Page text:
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1

For inflation the potential energy of the field dominates the kinetic energy $\dot{\phi} \ll V(\phi)$ This limit is referred as slow roll and under such conditions the universe expands quasi exponentially $a(t) \propto \exp \left( H dt\right) = e^{-N} $ where we define the number of e-folds $N$ as: $dN = -H dt$ so that $N$ is large in the far past and ...


3

In the standard model of cosmology, we say that the universe we live in is an FRW-universe. The FRW part just refers to the initials of the guys who first wrote down the description. The equation that describes such a universe is: $$ds^2=a(t)^2\left[-d\tau^2+d\vec x^2\right]$$ Note: this is for a flat, homogeneous, isotropic FRW-universe. In the above ...


5

The cosmological constant has an interesting history behind it. Originally, when Einstein introduced his theory of general relativity in the early 20th century, the Einstein Field Equation, which was the equation for the gravitational field, described gravity as the effect of the curvature of space-time due to the presence of matter and energy. Perhaps you ...


3

The cosmological constant is important for at least two reasons. Our universe is currently asymptotically evolving towards a universe where a constant energy density dominates the total energy density. The cosmological constant can be interpreted as exactly this. Therefore, analysis of the current state of our universe relies heavily on the concept of a ...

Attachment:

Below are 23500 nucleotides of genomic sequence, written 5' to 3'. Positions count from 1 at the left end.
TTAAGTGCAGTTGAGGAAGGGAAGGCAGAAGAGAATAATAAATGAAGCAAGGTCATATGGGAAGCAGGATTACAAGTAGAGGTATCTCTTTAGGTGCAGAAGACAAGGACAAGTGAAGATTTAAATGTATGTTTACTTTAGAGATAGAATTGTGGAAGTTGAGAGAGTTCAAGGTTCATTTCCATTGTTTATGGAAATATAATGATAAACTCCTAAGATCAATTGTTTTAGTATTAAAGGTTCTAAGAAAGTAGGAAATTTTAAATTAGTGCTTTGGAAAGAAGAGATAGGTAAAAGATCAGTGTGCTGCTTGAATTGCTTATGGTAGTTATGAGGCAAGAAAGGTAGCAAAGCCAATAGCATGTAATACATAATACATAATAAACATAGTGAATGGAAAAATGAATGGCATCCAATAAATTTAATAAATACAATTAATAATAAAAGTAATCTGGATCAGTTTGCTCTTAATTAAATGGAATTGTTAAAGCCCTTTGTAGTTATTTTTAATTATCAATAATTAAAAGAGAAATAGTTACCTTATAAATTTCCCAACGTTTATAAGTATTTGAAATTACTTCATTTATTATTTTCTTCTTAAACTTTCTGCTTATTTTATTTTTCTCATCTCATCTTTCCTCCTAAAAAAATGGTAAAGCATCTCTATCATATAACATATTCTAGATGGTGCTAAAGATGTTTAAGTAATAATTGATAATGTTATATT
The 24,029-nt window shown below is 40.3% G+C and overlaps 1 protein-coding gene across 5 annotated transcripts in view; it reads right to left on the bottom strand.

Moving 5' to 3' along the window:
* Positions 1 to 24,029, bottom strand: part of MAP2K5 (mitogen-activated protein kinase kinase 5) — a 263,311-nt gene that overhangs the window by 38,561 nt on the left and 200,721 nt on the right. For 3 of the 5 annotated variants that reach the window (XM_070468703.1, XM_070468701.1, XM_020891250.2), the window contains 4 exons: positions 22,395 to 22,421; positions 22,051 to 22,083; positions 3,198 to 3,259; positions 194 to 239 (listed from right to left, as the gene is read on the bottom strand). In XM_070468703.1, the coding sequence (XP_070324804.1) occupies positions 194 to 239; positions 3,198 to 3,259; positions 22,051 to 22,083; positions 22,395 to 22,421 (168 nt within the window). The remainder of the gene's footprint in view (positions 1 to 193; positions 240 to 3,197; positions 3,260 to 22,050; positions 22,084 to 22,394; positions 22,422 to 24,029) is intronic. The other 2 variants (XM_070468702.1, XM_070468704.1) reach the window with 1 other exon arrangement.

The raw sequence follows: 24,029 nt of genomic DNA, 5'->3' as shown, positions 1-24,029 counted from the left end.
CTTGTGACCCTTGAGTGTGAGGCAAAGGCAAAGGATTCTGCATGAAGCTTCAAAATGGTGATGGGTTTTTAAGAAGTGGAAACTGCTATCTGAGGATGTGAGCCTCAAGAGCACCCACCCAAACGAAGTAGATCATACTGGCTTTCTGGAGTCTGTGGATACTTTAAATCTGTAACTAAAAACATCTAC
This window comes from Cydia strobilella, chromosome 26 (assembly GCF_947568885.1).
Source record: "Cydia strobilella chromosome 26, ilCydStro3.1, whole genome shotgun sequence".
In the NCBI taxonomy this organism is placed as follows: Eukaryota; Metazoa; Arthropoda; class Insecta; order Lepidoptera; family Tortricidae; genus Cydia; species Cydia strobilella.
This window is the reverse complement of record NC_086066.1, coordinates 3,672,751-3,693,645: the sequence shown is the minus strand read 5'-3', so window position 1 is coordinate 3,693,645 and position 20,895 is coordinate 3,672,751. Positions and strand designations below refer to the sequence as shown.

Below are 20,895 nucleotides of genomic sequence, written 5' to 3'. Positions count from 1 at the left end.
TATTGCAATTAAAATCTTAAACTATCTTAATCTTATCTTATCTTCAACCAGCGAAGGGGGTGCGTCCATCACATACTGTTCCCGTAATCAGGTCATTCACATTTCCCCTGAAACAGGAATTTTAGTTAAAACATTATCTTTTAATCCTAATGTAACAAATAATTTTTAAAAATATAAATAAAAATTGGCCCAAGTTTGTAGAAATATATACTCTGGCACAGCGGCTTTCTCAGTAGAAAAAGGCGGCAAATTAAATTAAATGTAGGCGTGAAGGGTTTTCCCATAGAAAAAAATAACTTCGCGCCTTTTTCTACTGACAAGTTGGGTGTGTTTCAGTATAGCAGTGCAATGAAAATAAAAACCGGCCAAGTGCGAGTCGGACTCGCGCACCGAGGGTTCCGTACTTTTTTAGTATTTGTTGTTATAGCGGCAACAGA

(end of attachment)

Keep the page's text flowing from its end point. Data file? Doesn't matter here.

0

I suspect that you cannot prove it purely from experimentally/observational, and I think that approach is useless. If you think that the whole universe as a single state in state space, then there is no way you can compare with any other state. You may think that there might be a phase space with (macroscopic) parameters $(V,\{\alpha_i\})$, so we can have a ...


2

Reheating is the decaying of the inflaton into the particles that we are currently observing. In the context of quantum field theory this happens simply because there is a coupling of the inflaton field to either the Standard Model (and possibly other, yet unobserved, particles) directly, or to a field $\chi$ which then couples to the Standard Model and ...


0

There's a difference between curvature of spacetime and curvature of space. Extrapolating from what we can see around us and assuming the cosmological constant lives up to its name, spacetime will eventually approach curved de Sitter geometry, in contrast to flat Minkowski geometry or anti-de Sitter geometry of opposite curvature. This is something of an ...


-2

I think this is an example,universe is rotating about its own central axis.if this is the case,take a curve beaker and a flat plate with some water in them.First shake clockwise the curved beaker and then flat plate.In which,beaker or plate did the circular motion was seen about its center?I guess curved one.So,our universe is curved.


0

What muddies the waters a bit are that when I tried to search for the borde-guth thing, the first result was a Christian site, and of course when it was discovered that the universe was expanding, the big bang was taken by many Christian scientists as the creation of the universe by God, and that is still the most likely explanation for why the universe ...


3